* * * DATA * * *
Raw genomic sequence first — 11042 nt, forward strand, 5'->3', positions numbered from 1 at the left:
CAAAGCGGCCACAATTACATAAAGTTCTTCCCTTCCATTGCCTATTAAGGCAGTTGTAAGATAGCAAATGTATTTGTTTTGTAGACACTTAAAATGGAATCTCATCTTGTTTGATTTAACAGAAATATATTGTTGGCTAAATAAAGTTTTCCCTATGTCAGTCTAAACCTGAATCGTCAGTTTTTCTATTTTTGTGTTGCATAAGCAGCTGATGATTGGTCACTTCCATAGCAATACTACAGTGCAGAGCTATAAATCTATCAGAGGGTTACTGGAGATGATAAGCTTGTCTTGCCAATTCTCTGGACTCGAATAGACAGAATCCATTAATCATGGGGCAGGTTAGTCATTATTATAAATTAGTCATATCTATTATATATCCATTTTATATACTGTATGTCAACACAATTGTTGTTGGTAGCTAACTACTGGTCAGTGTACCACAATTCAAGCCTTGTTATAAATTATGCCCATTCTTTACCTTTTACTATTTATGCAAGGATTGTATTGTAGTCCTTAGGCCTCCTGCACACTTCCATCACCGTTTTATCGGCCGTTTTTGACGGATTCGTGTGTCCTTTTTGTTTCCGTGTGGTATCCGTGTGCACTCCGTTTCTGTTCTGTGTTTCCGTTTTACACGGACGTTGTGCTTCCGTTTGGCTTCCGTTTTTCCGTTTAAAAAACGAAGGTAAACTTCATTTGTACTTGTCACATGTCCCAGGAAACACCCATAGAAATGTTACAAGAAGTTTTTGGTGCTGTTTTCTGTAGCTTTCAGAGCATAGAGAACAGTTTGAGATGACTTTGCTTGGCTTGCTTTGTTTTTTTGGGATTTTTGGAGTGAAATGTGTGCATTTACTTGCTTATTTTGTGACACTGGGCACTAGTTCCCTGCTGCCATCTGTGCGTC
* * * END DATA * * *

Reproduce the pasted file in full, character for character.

Raw genomic sequence first — 11042 nt, forward strand, 5'->3', positions numbered from 1 at the left:
CAAAGCGGCCACAATTACATAAAGTTCTTCCCTTCCATTGCCTATTAAGGCAGTTGTAAGATAGCAAATGTATTTGTTTTGTAGACACTTAAAATGGAATCTCATCTTGTTTGATTTAACAGAAATATATTGTTGGCTAAATAAAGTTTTCCCTATGTCAGTCTAAACCTGAATCGTCAGTTTTTCTATTTTTGTGTTGCATAAGCAGCTGATGATTGGTCACTTCCATAGCAATACTACAGTGCAGAGCTATAAATCTATCAGAGGGTTACTGGAGATGATAAGCTTGTCTTGCCAATTCTCTGGACTCGAATAGACAGAATCCATTAATCATGGGGCAGGTTAGTCATTATTATAAATTAGTCATATCTATTATATATCCATTTTATATACTGTATGTCAACACAATTGTTGTTGGTAGCTAACTACTGGTCAGTGTACCACAATTCAAGCCTTGTTATAAATTATGCCCATTCTTTACCTTTTACTATTTATGCAAGGATTGTATTGTAGTCCTTAGGCCTCCTGCACACTTCCATCACCGTTTTATCGGCCGTTTTTGACGGATTCGTGTGTCCTTTTTGTTTCCGTGTGGTATCCGTGTGCACTCCGTTTCTGTTCTGTGTTTCCGTTTTACACGGACGTTGTGCTTCCGTTTGGCTTCCGTTTTTCCGTTTAAAAAACGAAGGTAAACTTCATTTGTACTTGTCACATGTCCCAGGAAACACCCATAGAAATGTTACAAGAAGTTTTTGGTGCTGTTTTCTGTAGCTTTCAGAGCATAGAGAACAGTTTGAGATGACTTTGCTTGGCTTGCTTTGTTTTTTTGGGATTTTTGGAGTGAAATGTGTGCATTTACTTGCTTATTTTGTGACACTGGGCACTAGTTCCCTGCTGCCATCTGTGCGTC